While mobile money use has continued to climb in Kenya, 80% of all transactions registered in the country in 2021 were cash-based, according to FSD (Financial Sector Deepening Kenya), an independent body that has tracked financial inclusion in Kenya since 2001.
This latest data highlights the challenge of low financial health despite the impressive growth of Kennya’s financial inclusion rates.
“But beneath its headline success story, falling financial health and growing disparities in financial usage point to underlying challenges that compromise the ability of financial inclusion to deliver on its promise for inclusive and sustainable growth.“
Moreover, according to FSD, “the gains in financial inclusion over the years have helped Kenyans bridge short-term liquidity needs and reduced gender gap in access to formal finance, mainly driven by women’s uptake of mobile money for remittances and small business activities.”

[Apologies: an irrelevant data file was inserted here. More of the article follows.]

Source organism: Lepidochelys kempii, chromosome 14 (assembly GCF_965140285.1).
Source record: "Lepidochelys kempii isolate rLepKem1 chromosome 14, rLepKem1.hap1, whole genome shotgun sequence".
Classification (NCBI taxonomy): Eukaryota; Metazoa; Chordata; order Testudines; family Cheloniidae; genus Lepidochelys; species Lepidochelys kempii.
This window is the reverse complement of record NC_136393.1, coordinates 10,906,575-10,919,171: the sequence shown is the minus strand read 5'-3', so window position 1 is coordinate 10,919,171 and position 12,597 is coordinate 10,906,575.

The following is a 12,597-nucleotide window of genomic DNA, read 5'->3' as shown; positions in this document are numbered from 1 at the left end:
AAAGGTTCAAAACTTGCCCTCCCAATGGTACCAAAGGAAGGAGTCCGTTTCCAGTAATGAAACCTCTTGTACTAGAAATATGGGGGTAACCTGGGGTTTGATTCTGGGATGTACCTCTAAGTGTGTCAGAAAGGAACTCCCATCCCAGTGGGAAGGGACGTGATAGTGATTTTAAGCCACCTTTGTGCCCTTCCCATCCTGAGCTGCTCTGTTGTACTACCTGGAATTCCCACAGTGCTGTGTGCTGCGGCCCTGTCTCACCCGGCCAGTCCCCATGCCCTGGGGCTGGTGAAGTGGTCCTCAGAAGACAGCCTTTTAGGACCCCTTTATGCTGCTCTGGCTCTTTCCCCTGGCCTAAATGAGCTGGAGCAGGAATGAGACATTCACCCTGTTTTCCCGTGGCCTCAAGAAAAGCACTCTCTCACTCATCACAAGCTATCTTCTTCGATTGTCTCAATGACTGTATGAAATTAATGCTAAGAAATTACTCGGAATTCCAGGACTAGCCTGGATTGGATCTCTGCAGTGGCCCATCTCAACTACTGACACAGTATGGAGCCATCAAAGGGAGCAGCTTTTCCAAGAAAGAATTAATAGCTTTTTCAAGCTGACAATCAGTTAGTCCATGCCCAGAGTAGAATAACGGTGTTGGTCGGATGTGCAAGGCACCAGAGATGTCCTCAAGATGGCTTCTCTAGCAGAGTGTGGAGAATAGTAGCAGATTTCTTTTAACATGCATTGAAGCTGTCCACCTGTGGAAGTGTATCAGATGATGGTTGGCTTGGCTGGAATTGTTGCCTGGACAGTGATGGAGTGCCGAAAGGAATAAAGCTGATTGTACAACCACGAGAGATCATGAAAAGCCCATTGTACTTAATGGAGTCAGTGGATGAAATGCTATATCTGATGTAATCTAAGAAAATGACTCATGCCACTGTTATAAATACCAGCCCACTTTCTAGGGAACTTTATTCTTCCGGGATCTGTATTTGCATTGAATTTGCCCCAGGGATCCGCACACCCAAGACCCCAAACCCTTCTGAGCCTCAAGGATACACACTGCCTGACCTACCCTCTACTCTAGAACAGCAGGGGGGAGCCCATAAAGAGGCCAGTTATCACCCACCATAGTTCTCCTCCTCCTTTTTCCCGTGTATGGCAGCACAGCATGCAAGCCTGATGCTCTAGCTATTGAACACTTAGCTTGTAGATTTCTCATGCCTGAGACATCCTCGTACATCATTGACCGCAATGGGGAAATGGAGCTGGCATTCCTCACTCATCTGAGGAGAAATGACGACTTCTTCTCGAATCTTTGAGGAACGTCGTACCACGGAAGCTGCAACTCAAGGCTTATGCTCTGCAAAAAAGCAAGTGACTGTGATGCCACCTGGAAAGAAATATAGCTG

However, despite that contribution, the data still shows a significant disconnect between access and its outcomes for financial health, with FSD noting that “only 21.8% have the ability to simultaneously manage their finances to secure basic daily needs, be resilient to unexpected shocks, and invest in their livelihoods and the future, with only 0.4% of those who experienced a shock turning to insurance as their main coping device.”
Some of the weaknesses limiting Kenya’s positive financial inclusion narrative include:
Lack of inclusive and penetrating growth
Services are not always available
Barriers to entry for fintech players
While Kenya was noted as one of the more resilient countries to COVID-19, the pandemic has nonetheless dragged 2 million into poverty, according to the World Bank.
According to FSD, the costs of the pandemic have fallen especially strongly on women, informal enterprises, and children.